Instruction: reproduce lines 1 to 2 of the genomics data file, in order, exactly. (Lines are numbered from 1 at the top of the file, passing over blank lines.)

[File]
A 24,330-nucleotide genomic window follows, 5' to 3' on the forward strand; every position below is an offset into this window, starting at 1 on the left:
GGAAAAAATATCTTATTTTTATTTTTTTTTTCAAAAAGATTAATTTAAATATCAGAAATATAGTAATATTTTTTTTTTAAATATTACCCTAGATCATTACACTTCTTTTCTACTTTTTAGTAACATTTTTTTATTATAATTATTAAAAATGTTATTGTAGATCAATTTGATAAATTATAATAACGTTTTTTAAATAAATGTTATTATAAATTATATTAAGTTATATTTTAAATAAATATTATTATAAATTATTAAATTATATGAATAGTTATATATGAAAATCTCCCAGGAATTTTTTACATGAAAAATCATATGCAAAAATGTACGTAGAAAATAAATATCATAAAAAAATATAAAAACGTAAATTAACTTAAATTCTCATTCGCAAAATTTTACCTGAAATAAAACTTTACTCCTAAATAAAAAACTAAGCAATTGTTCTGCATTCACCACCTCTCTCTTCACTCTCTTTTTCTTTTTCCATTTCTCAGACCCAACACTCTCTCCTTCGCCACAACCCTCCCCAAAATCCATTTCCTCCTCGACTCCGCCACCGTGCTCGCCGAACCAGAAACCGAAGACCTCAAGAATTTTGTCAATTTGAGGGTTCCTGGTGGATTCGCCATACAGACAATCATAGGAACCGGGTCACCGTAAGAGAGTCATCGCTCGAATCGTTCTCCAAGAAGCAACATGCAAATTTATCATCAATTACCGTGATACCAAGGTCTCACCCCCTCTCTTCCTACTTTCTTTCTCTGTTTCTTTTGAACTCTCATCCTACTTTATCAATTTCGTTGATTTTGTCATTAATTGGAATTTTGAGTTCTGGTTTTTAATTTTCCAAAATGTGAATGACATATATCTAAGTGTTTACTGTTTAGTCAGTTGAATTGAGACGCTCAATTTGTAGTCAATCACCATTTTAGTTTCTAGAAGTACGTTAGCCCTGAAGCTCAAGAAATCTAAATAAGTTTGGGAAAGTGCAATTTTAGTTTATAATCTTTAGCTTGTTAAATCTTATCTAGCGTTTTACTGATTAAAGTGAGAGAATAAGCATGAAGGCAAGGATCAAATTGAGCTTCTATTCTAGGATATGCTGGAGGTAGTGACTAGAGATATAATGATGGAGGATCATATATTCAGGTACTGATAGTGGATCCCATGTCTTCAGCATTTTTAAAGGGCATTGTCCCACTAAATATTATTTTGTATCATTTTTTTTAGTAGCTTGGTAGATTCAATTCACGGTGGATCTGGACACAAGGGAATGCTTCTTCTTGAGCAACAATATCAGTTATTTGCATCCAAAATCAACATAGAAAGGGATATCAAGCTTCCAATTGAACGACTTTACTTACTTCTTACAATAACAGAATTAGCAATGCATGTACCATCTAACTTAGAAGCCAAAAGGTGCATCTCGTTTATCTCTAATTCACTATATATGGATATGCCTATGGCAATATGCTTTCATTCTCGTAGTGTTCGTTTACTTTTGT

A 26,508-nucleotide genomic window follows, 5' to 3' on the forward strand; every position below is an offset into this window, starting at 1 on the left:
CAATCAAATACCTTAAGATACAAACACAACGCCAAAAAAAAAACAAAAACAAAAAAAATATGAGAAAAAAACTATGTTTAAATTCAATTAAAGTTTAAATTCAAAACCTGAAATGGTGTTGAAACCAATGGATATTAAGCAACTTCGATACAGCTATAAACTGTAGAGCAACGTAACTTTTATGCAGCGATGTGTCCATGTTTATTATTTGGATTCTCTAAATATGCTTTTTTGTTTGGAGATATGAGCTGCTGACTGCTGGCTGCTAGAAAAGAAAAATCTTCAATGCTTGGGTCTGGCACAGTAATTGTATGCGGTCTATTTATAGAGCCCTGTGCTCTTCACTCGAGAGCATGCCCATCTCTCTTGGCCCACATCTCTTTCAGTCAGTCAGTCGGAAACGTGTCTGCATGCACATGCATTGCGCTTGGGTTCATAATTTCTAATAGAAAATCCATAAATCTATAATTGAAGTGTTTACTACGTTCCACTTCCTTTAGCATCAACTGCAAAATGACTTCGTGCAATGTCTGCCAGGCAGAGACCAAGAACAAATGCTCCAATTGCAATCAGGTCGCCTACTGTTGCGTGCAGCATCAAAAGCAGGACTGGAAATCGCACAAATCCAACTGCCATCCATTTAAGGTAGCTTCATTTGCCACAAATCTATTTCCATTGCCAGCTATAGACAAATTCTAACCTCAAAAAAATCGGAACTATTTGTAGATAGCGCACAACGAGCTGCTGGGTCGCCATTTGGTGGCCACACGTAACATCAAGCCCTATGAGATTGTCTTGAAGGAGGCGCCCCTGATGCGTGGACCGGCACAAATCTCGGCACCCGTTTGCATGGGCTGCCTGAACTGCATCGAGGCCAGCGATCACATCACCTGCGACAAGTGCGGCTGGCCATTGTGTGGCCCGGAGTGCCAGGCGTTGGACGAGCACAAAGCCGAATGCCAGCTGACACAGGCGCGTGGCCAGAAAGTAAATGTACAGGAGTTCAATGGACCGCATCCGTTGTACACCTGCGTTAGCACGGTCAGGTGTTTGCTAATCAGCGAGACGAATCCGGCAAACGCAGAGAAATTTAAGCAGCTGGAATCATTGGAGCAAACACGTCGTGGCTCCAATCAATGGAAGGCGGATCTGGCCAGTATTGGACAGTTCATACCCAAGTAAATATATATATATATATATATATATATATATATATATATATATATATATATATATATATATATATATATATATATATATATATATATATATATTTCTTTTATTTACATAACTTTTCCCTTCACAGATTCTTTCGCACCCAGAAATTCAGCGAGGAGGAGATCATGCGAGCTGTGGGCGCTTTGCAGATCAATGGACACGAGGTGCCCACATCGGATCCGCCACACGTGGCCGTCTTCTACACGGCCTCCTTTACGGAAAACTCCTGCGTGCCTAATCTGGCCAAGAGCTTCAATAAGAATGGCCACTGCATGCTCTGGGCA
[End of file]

A 24,330-nucleotide genomic window follows, 5' to 3' on the forward strand; every position below is an offset into this window, starting at 1 on the left:
GGAAAAAATATCTTATTTTTATTTTTTTTTTCAAAAAGATTAATTTAAATATCAGAAATATAGTAATATTTTTTTTTTAAATATTACCCTAGATCATTACACTTCTTTTCTACTTTTTAGTAACATTTTTTTATTATAATTATTAAAAATGTTATTGTAGATCAATTTGATAAATTATAATAACGTTTTTTAAATAAATGTTATTATAAATTATATTAAGTTATATTTTAAATAAATATTATTATAAATTATTAAATTATATGAATAGTTATATATGAAAATCTCCCAGGAATTTTTTACATGAAAAATCATATGCAAAAATGTACGTAGAAAATAAATATCATAAAAAAATATAAAAACGTAAATTAACTTAAATTCTCATTCGCAAAATTTTACCTGAAATAAAACTTTACTCCTAAATAAAAAACTAAGCAATTGTTCTGCATTCACCACCTCTCTCTTCACTCTCTTTTTCTTTTTCCATTTCTCAGACCCAACACTCTCTCCTTCGCCACAACCCTCCCCAAAATCCATTTCCTCCTCGACTCCGCCACCGTGCTCGCCGAACCAGAAACCGAAGACCTCAAGAATTTTGTCAATTTGAGGGTTCCTGGTGGATTCGCCATACAGACAATCATAGGAACCGGGTCACCGTAAGAGAGTCATCGCTCGAATCGTTCTCCAAGAAGCAACATGCAAATTTATCATCAATTACCGTGATACCAAGGTCTCACCCCCTCTCTTCCTACTTTCTTTCTCTGTTTCTTTTGAACTCTCATCCTACTTTATCAATTTCGTTGATTTTGTCATTAATTGGAATTTTGAGTTCTGGTTTTTAATTTTCCAAAATGTGAATGACATATATCTAAGTGTTTACTGTTTAGTCAGTTGAATTGAGACGCTCAATTTGTAGTCAATCACCATTTTAGTTTCTAGAAGTACGTTAGCCCTGAAGCTCAAGAAATCTAAATAAGTTTGGGAAAGTGCAATTTTAGTTTATAATCTTTAGCTTGTTAAATCTTATCTAGCGTTTTACTGATTAAAGTGAGAGAATAAGCATGAAGGCAAGGATCAAATTGAGCTTCTATTCTAGGATATGCTGGAGGTAGTGACTAGAGATATAATGATGGAGGATCATATATTCAGGTACTGATAGTGGATCCCATGTCTTCAGCATTTTTAAAGGGCATTGTCCCACTAAATATTATTTTGTATCATTTTTTTTAGTAGCTTGGTAGATTCAATTCACGGTGGATCTGGACACAAGGGAATGCTTCTTCTTGAGCAACAATATCAGTTATTTGCATCCAAAATCAACATAGAAAGGGATATCAAGCTTCCAATTGAACGACTTTACTTACTTCTTACAATAACAGAATTAGCAATGCATGTACCATCTAACTTAGAAGCCAAAAGGTGCATCTCGTTTATCTCTAATTCACTATATATGGATATGCCTATGGCAATATGCTTTCATTCTCGTAGTGTTCGTTTACTTTTGT